I’m too sad even to write about this now, but until I can…
Me too, Richard. Manuel, Danko, now Levon, best of them all in many ways
Did either of you Richards ever see Levon at one of his Midnight Rambles?
Yes, three times—they were very special. Incredibly intimate—you could sit a yard from the stage, wonderful musicians, and a real sense of community. Unlike any other musical gathering I’ve ever attended.
Tell us more, RT (for I assume ‘Richard’ is you) — was this when Levon couldn’t sing so played drums only? Did you get to talk to him after the shows?
Actually, that was me before.
Levon was singing at the Rambles I attended (I also saw him once at the Beacon theater in New York–still great, but not as special as seeing him play in his living room). His voice was clearly damaged and his range limited, but he sang with a lot of soul and it was recognizably him.
We did not get to talk to him–there was always a sense of protectiveness on the part of the people who were organizing/playing in the Ramble, and they really encouraged people to cheer their hearts out for Levon when he took the stage–I don’t think it’s exaggerating to say that there was an almost tangible sense that it was something of a miracle that he was still playing and singing, and that he was pretty fragile.
That said, it was an incredibly intimate space–maybe 10 to 15 rows of about 15 seats apiece, plus a balcony. In the garage attendees brought food to share–for free–and you parked on Levon’s lawn. I remember using the bathroom and taking a few moments just to look at the Band memorabilia that was hanging on the walls…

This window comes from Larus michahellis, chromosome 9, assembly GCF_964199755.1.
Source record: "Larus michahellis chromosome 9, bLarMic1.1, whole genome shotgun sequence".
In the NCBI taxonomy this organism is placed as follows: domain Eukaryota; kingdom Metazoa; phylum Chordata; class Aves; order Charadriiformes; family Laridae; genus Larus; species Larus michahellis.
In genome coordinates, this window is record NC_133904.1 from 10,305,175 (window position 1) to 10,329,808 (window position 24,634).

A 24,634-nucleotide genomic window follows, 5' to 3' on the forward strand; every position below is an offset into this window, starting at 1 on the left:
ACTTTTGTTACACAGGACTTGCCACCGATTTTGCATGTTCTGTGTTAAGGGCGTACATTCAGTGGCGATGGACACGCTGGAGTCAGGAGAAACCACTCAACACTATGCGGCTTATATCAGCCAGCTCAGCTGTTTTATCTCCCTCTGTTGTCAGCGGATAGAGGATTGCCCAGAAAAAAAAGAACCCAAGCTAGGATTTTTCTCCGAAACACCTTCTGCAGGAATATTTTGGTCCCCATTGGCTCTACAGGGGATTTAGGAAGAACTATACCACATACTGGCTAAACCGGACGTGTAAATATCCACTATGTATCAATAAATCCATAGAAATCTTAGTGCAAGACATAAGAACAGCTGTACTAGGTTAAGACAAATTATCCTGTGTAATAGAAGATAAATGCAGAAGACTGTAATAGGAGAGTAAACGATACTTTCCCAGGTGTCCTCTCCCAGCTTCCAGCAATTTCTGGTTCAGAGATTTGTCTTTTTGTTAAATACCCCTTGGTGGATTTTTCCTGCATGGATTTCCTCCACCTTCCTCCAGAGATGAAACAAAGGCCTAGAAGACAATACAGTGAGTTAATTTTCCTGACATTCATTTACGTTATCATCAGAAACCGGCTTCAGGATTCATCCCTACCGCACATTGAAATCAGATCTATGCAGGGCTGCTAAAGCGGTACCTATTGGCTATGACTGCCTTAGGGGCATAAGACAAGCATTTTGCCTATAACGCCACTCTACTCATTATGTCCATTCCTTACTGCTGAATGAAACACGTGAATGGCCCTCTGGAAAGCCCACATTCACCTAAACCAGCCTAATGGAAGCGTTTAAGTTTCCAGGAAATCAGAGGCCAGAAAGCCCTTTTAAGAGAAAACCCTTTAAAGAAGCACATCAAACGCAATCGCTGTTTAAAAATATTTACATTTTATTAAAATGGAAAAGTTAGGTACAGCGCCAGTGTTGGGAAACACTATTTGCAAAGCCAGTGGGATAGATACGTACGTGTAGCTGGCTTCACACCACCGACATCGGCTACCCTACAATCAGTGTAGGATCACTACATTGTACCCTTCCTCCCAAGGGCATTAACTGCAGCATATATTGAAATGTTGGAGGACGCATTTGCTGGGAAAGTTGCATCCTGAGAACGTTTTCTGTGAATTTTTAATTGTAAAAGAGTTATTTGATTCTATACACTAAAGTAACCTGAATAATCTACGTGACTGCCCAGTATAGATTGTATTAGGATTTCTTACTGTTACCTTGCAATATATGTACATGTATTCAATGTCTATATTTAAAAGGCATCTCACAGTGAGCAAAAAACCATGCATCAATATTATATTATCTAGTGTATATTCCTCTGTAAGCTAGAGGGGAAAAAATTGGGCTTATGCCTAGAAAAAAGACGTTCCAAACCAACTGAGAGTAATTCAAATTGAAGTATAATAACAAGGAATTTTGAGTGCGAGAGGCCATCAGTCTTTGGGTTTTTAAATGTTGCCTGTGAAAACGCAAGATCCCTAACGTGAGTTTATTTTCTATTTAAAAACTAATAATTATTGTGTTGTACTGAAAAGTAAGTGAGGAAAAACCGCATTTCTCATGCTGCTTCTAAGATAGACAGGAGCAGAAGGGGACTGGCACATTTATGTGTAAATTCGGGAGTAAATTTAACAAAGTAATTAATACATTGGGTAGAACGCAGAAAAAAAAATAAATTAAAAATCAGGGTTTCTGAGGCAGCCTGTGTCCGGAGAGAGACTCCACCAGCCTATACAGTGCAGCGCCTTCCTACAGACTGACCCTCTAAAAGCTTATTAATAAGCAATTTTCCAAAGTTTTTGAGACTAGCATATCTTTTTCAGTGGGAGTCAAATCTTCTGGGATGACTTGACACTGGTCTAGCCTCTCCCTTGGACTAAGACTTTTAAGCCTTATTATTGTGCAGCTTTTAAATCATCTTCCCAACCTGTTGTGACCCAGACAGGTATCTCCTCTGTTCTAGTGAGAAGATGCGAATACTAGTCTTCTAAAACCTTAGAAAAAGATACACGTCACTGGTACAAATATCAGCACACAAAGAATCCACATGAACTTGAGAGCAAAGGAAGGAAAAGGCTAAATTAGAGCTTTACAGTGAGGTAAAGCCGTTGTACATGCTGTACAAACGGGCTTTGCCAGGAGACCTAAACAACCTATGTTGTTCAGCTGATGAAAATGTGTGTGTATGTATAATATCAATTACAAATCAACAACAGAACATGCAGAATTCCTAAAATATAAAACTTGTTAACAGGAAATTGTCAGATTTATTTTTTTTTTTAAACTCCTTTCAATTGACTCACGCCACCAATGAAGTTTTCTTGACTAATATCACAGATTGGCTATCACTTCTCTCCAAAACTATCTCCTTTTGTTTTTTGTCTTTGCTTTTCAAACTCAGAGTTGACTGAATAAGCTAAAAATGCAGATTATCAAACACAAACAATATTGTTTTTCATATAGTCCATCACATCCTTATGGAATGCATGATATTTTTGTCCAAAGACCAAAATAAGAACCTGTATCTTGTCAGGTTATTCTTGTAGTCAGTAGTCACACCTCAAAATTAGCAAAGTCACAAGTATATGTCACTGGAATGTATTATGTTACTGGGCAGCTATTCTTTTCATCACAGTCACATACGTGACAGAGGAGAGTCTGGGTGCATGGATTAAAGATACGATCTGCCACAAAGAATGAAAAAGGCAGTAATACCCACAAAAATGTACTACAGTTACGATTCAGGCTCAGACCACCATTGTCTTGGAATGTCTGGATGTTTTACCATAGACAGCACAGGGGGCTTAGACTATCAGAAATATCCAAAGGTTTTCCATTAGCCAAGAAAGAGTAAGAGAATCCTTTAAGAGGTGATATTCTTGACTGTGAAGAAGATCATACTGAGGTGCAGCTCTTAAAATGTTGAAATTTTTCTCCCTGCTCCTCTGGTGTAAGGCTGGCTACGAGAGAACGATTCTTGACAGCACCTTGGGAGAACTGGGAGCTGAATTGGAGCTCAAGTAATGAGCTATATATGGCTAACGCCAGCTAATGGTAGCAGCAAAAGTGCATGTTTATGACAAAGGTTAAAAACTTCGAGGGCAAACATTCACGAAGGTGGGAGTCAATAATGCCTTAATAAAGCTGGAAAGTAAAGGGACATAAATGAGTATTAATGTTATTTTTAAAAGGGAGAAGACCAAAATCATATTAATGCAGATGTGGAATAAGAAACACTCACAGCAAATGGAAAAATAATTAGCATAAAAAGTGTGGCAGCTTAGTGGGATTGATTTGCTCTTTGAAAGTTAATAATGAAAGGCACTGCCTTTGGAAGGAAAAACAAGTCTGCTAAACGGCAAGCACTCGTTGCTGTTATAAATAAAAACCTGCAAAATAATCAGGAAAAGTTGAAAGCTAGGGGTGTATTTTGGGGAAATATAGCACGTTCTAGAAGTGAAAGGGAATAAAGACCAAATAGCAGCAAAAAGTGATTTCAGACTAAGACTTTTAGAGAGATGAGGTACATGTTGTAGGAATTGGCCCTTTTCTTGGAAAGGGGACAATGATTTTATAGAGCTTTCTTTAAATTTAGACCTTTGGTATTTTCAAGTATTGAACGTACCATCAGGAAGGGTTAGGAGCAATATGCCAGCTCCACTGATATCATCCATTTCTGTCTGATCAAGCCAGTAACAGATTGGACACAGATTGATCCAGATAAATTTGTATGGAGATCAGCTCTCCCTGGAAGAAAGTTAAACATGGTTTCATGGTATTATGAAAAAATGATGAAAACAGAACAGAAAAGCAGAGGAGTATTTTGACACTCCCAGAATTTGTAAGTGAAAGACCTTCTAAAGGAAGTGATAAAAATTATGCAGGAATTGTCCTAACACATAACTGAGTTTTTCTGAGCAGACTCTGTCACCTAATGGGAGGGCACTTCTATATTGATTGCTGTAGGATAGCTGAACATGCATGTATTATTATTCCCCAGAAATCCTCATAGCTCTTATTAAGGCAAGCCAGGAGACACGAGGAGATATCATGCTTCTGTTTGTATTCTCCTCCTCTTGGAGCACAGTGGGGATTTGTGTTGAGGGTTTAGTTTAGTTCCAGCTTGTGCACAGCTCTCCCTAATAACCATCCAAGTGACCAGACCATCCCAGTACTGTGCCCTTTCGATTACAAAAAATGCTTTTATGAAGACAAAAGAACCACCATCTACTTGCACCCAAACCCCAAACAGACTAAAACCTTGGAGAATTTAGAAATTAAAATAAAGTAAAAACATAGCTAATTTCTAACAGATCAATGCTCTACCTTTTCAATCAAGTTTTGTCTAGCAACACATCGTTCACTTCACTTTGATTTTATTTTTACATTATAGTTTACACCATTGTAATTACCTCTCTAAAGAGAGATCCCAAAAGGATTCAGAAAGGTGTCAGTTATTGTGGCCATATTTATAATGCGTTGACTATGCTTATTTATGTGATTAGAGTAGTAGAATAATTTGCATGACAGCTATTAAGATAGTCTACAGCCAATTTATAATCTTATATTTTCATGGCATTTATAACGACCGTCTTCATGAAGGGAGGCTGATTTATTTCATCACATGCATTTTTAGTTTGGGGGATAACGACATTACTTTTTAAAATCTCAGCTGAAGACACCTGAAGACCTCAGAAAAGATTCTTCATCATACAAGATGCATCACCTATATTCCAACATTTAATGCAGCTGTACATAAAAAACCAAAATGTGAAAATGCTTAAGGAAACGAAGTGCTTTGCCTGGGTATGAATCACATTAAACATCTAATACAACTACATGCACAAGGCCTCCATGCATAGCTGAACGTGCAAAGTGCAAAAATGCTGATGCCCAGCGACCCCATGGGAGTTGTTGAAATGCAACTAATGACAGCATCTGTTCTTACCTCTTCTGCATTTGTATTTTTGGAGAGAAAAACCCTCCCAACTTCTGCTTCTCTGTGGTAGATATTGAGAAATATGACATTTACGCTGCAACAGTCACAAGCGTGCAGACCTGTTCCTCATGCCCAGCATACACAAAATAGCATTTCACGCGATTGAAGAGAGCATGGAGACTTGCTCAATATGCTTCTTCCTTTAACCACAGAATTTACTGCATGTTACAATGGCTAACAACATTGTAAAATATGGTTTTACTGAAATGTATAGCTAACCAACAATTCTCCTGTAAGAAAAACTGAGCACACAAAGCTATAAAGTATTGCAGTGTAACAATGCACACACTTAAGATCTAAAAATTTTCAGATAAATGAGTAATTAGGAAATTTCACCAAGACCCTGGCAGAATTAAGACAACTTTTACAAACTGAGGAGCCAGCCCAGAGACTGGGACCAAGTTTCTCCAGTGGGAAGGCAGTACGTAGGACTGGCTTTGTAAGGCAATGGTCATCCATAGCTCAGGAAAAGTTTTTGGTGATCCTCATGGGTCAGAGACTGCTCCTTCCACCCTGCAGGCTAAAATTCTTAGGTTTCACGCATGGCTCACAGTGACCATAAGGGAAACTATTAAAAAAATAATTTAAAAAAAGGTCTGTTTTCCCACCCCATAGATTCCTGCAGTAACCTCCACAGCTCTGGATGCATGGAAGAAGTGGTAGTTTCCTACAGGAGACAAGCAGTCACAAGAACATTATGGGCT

And of course the music was fantastic. All the musicians were clearly friends and lots of them seemed to be neighbors as well. Donald Fagen, who I believe is married to Levon’s ex-wife, sat in on a few songs at one of the Rambles I attended–for a Steely Dan fan such as myself, that was amazing…
And Levon himself was amazing–clearly frail in some ways, but pounding those drums and singing any number of songs, particularly Ophelia and Ain’t No Cane on the Bayou, which is a wonderful song. You could see the joy he took in playing music and being alive, and that added a spiritual element to the evenings that really lifted them above even the setting and the high caliber of the music…. It was just a wonderful thing, and I felt and still feel very privileged that I was able to see him play like that. This was a man who had become so vulnerable that he let strangers into his home, and then he transformed those strangers, if only for a night, into a community. I’m grateful to him for that.
VEry cool…. appreciate you describing it like this. Should make it a separate post on the blog!
Thank you, Richard, and I hope we’ll hear more! No I never did see him in Woodstock or anywhere, but listened a lot,
Levon in particular along with Danko and Manuel–and Emmylou, Neil Young, Van and Bob to name a few–but not Robertson, made The Last Waltz the great movie that it is.
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